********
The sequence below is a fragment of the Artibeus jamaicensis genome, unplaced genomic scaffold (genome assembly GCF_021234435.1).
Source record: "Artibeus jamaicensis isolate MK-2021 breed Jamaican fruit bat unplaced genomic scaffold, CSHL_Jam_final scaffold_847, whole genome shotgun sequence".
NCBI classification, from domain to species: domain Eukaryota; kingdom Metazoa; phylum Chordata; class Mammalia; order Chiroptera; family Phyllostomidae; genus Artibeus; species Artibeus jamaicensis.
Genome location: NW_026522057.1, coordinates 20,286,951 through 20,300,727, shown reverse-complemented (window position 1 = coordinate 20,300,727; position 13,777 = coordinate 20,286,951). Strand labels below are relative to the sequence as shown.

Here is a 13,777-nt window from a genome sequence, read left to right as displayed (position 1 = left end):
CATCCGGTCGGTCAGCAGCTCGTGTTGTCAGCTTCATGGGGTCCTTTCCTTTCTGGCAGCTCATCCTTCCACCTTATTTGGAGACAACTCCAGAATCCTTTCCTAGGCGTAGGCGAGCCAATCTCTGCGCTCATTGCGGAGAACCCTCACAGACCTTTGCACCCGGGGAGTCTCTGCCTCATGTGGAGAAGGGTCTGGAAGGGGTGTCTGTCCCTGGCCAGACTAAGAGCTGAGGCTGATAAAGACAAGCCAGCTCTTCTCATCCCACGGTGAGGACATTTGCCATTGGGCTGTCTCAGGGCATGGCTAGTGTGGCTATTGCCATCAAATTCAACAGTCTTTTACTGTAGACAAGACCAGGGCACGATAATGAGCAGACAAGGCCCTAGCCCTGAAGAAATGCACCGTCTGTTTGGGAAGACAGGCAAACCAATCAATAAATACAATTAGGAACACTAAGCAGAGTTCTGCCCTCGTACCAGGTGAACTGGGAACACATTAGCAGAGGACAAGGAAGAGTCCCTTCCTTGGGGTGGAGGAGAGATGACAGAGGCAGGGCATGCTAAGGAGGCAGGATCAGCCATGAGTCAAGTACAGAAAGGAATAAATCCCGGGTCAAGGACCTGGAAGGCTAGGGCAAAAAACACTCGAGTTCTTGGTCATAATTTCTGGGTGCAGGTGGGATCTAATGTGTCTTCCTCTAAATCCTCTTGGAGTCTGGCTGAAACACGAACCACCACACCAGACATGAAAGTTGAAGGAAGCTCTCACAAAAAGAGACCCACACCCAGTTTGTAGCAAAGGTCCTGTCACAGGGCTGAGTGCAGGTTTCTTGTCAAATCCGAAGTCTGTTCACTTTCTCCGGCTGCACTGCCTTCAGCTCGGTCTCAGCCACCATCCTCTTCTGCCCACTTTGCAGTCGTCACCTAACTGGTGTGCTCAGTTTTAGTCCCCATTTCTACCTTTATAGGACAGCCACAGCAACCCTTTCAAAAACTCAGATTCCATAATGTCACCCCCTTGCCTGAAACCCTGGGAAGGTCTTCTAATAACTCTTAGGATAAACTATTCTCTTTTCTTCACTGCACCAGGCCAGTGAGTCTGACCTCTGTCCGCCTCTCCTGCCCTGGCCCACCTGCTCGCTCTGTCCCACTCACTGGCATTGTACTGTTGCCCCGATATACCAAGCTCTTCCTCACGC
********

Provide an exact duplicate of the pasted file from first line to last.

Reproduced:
The sequence below is a fragment of the Artibeus jamaicensis genome, unplaced genomic scaffold (genome assembly GCF_021234435.1).
Source record: "Artibeus jamaicensis isolate MK-2021 breed Jamaican fruit bat unplaced genomic scaffold, CSHL_Jam_final scaffold_847, whole genome shotgun sequence".
NCBI classification, from domain to species: domain Eukaryota; kingdom Metazoa; phylum Chordata; class Mammalia; order Chiroptera; family Phyllostomidae; genus Artibeus; species Artibeus jamaicensis.
Genome location: NW_026522057.1, coordinates 20,286,951 through 20,300,727, shown reverse-complemented (window position 1 = coordinate 20,300,727; position 13,777 = coordinate 20,286,951). Strand labels below are relative to the sequence as shown.

Here is a 13,777-nt window from a genome sequence, read left to right as displayed (position 1 = left end):
CATCCGGTCGGTCAGCAGCTCGTGTTGTCAGCTTCATGGGGTCCTTTCCTTTCTGGCAGCTCATCCTTCCACCTTATTTGGAGACAACTCCAGAATCCTTTCCTAGGCGTAGGCGAGCCAATCTCTGCGCTCATTGCGGAGAACCCTCACAGACCTTTGCACCCGGGGAGTCTCTGCCTCATGTGGAGAAGGGTCTGGAAGGGGTGTCTGTCCCTGGCCAGACTAAGAGCTGAGGCTGATAAAGACAAGCCAGCTCTTCTCATCCCACGGTGAGGACATTTGCCATTGGGCTGTCTCAGGGCATGGCTAGTGTGGCTATTGCCATCAAATTCAACAGTCTTTTACTGTAGACAAGACCAGGGCACGATAATGAGCAGACAAGGCCCTAGCCCTGAAGAAATGCACCGTCTGTTTGGGAAGACAGGCAAACCAATCAATAAATACAATTAGGAACACTAAGCAGAGTTCTGCCCTCGTACCAGGTGAACTGGGAACACATTAGCAGAGGACAAGGAAGAGTCCCTTCCTTGGGGTGGAGGAGAGATGACAGAGGCAGGGCATGCTAAGGAGGCAGGATCAGCCATGAGTCAAGTACAGAAAGGAATAAATCCCGGGTCAAGGACCTGGAAGGCTAGGGCAAAAAACACTCGAGTTCTTGGTCATAATTTCTGGGTGCAGGTGGGATCTAATGTGTCTTCCTCTAAATCCTCTTGGAGTCTGGCTGAAACACGAACCACCACACCAGACATGAAAGTTGAAGGAAGCTCTCACAAAAAGAGACCCACACCCAGTTTGTAGCAAAGGTCCTGTCACAGGGCTGAGTGCAGGTTTCTTGTCAAATCCGAAGTCTGTTCACTTTCTCCGGCTGCACTGCCTTCAGCTCGGTCTCAGCCACCATCCTCTTCTGCCCACTTTGCAGTCGTCACCTAACTGGTGTGCTCAGTTTTAGTCCCCATTTCTACCTTTATAGGACAGCCACAGCAACCCTTTCAAAAACTCAGATTCCATAATGTCACCCCCTTGCCTGAAACCCTGGGAAGGTCTTCTAATAACTCTTAGGATAAACTATTCTCTTTTCTTCACTGCACCAGGCCAGTGAGTCTGACCTCTGTCCGCCTCTCCTGCCCTGGCCCACCTGCTCGCTCTGTCCCACTCACTGGCATTGTACTGTTGCCCCGATATACCAAGCTCTTCCTCACGC